Shootings in Denver

I need to blog about the horrible event in Aurora, Colorado and I know most of you know what I’m already going to say.

I saw an interview on tv from the mother of a daughter who said the young woman’s husband asked his wife at least twenty times to go to the movie with him that night and she just kept saying no. He got shot and is in the hospital.

Ever since I saw that I’ve wondered if it was her intuition that told her not to go and I’ve wondered how many others had a bad feeling not to go but went anyway. All the people that went that night had to have felt some kind of internal nudge saying don’t go, don’t go. But it’s tough when all your friends are going and it’s a movie you’ve been waiting to see for a long time.

Yesterday I was listening to an interview with the mayor of Aurora. I was really impressed with what he was saying. He first acknowledged how awful this all was but then shifted the story over to the positive things that are already coming out of this experience. He said there were real human hero stories and how the people came together as a whole and helped each other out. That’s the part that brought tears to my eyes. That was the positive that I saw come out of 9/11. People were so kind to each other. Strangers were hugging. We came together in our sadness and devastation. I’ve never forgotten going to the grocery store the night of 9/11 and when I walked into the grocery store, the woman who usually rang up my groceries came running over to me and we hugged for a long time. People were incredibly nice to each other. It was amazing and wonderful. Listening to that mayor on the radio brought back all the goodness that came out of 9/11 and I was so grateful he was choosing to focus on the positive rather than the go over and over the tragedy like the tv news was doing.

They keep talking about how people are going to be feeling vulnerable for awhile and what to talk to our children about. TALK TO THEM ABOUT THEIR INTUITION FOR GOODNESS SAKES. Teach them to listen to the still small voice within. That’s the best thing a parent or grandparent can do. If a child knows about that silent voice, that knowing inside of themselves, they will honor it and they will be safe. There is no reason for us to feel vulnerable. The only thing that keeps us vulnerable is NOT listening to, trusting and living by that inner voice.

I remember after 9/11 wondering how many people that worked in the Twin Towers woke up that morning and felt their inner voice say “don’t go to work today” but they went anyway and died. I asked Lilli, the angel that works with me about that and she said that it’s a hard way for people to learn a lesson but that we all have to eventually learn to live our lives by the still small voice within. I was pretty stunned by that answer. Can you imagine all the souls in heaven that day that said, “I knew I shouldn’t have gone to work today, BUT”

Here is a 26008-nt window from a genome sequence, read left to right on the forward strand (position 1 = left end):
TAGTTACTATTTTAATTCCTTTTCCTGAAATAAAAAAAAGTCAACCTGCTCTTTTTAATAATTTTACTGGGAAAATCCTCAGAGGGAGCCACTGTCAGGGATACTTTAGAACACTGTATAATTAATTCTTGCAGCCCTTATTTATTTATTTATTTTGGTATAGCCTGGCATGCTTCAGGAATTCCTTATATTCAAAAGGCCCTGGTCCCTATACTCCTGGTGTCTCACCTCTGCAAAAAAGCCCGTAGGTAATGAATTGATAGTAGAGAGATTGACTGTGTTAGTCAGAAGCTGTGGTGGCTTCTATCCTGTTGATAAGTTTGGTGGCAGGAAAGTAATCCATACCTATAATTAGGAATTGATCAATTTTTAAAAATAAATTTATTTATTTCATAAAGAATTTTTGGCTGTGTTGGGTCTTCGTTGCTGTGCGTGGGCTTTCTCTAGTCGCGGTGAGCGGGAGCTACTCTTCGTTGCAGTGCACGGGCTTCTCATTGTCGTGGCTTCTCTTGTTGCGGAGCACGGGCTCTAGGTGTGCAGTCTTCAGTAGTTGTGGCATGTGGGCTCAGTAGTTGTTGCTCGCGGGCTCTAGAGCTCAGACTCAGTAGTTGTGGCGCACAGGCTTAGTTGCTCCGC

Echo Bodine

Echo Bodine first discovered she had psychic abilities at the age of 17. Over the years she has written many books, hosted TV and radio shows, worked as an intuitive teacher and ghostbuster and continues to help people world-wide to open to their own intuitive capacities. Read More and follow Echo on Facebook and Twitter


  1. Gillian Faulkner on July 22, 2012 at 11:41 am

    I was very blessed growing up-muy mother always told us growing up always lisr=ten to your gut. Now my mom didn’t come from anyspiritual or religious upbringing, but this was something she drilled into us as kids and something I am forever greatful to her for. I have always listened to my gut, and guess what-9/10 it has been right! So yes, listen to that still small voice-it’s there for a reason!!

  2. Rosemary Spielmann on July 22, 2012 at 11:53 pm

    I appreciate what you wrote Echo…and love the aftermath of positivity that comes of such a tragedy. I was also extremely impressed with the girl that lived below him and went up to his apartment to talk to him about the loud music…standing at the door she found it open and said something told her not to open the door…had she…the bombs would have gone off and many more would have been lost.

  3. Bernadette on July 23, 2012 at 1:02 pm

    Interesting… I was thinking of this too. The gal that lived in the shooters apartment building was interviewed. She said that she had a gut feeling to NOT open his apartment door and that she was glad that she listened to that nudge… I am reading a book titled To Heaven and Back. And the author talks about her “bad feeling” the morning of her accident. I find it so interesting that we justify or reason away those feelings on many occassions, when we should just listen for the sake of listening. That is our fault as humans. Animals don’t reason away those feelings, they just do and listen. Thanks for sharing your insight. Happy Day!

  4. Hope on July 24, 2012 at 1:44 pm

    This whole situation is so bizarre to me. I can’t help but feel so much compassion for the victims but have just as much compassion for the shooter. Someone with no criminal past, brilliant mind, and seemed to be a model citizen could just snap in an instant. I honestly thought when I saw James on the news in his courtroom appearance that he was sedated or drugged only to find out he was not. I almost want to say he is possessed. I am not only sending love and light to the victims but to the shooter as well. My heart breaks for both sides…..

  5. ladygreen on July 28, 2012 at 12:12 am

    well, i know of one. my boyfriend worked across the street from the twin towers and would meet a friend for breakfast/coffee inside one of the towers. he called in sick to work on sept. 11th and didn’t go into the city that day. he had never called in sick before.

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